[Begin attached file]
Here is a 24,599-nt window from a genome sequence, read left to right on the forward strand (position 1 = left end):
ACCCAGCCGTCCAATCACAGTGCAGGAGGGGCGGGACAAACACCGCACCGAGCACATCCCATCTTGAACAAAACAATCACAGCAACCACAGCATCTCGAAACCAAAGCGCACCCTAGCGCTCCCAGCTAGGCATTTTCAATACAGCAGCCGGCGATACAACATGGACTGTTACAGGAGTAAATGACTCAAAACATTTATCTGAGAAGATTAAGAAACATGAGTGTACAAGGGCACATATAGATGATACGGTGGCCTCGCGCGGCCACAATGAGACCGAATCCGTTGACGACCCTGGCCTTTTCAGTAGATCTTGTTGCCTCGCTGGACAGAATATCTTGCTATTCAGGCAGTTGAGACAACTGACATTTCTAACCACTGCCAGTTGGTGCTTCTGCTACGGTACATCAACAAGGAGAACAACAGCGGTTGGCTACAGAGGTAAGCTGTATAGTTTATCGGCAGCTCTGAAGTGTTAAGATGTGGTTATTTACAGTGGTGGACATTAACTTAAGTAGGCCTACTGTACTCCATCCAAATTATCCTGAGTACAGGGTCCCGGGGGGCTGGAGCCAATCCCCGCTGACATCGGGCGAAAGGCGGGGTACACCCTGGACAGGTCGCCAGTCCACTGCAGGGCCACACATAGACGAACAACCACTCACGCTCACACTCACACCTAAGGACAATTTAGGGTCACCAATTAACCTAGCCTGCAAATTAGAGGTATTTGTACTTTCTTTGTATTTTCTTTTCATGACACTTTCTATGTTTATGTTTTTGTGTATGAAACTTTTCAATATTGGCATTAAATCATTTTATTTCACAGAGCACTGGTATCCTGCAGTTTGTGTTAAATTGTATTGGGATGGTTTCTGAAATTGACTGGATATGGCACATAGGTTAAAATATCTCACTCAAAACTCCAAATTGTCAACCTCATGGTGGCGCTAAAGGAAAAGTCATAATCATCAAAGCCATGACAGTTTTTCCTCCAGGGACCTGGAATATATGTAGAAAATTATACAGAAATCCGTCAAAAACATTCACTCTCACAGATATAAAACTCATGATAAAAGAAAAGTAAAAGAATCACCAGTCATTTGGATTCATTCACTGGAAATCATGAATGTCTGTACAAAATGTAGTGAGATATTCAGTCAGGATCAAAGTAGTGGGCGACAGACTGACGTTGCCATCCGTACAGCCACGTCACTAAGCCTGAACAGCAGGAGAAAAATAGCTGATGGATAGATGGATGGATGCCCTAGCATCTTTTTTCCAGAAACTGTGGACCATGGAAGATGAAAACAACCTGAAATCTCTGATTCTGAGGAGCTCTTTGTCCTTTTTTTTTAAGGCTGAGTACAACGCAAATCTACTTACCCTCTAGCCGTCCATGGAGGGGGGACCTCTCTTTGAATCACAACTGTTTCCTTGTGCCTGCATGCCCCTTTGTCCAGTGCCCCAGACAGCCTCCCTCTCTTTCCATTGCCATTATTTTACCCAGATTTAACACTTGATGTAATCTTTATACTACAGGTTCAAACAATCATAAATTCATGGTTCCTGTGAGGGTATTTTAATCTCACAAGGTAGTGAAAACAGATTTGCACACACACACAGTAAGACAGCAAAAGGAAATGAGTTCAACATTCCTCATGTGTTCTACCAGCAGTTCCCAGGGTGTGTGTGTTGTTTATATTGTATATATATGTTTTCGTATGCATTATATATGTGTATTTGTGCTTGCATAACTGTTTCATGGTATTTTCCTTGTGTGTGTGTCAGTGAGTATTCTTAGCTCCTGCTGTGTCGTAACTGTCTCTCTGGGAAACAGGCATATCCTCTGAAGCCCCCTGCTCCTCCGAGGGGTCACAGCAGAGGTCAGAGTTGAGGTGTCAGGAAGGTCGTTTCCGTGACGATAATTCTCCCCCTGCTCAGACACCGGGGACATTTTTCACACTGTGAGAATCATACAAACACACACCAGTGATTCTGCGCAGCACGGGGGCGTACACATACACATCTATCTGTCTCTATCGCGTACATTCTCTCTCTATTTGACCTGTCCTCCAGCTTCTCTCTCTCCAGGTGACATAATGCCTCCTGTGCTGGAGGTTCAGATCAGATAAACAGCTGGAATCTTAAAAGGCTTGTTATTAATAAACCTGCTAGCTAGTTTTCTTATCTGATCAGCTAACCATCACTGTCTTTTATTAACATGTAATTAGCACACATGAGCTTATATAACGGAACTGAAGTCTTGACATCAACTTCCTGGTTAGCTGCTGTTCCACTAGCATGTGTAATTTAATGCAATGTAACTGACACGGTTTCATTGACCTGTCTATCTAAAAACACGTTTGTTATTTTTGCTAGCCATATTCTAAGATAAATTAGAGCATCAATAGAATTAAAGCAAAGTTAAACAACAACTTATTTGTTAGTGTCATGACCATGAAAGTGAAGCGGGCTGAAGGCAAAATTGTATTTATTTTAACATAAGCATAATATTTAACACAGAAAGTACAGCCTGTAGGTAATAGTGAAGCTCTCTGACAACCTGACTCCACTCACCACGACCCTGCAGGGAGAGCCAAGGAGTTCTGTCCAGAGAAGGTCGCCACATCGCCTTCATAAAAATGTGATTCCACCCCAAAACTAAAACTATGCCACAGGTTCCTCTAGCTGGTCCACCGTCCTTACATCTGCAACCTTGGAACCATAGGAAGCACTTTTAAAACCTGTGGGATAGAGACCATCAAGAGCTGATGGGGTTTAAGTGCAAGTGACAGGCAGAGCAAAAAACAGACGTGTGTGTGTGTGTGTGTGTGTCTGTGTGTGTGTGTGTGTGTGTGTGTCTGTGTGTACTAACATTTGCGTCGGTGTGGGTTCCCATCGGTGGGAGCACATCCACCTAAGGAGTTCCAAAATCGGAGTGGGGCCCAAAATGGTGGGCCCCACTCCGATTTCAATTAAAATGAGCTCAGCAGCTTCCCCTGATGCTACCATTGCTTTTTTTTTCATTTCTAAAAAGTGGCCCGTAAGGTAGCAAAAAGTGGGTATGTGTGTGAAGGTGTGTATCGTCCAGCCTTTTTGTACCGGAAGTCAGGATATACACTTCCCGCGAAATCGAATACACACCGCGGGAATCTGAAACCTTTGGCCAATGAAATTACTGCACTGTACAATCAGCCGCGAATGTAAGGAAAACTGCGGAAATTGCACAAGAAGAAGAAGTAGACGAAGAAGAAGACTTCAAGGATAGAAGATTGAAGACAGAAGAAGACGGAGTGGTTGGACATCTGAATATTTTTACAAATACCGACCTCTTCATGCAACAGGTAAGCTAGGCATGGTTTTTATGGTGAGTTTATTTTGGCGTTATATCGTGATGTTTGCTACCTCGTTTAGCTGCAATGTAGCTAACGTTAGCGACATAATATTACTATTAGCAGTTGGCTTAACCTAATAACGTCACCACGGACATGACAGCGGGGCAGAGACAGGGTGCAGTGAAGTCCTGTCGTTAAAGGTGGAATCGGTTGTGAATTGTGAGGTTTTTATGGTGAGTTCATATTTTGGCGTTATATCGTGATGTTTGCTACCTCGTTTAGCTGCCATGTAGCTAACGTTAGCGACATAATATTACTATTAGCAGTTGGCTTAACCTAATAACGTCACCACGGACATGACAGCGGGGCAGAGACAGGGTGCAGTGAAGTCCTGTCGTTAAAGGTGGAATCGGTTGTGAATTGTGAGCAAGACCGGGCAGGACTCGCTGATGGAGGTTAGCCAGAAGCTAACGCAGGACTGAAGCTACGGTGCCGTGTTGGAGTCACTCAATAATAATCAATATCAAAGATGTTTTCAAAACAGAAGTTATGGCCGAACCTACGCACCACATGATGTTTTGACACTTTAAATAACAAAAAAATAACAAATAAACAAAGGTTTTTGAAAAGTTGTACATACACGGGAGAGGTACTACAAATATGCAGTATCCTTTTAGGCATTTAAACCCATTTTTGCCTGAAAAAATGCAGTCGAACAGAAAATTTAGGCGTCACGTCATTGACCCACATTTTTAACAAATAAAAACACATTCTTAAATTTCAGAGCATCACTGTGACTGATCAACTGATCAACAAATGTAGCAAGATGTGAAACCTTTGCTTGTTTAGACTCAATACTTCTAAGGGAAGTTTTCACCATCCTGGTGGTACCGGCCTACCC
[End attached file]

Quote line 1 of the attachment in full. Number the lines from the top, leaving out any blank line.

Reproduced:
Here is a 24,599-nt window from a genome sequence, read left to right on the forward strand (position 1 = left end):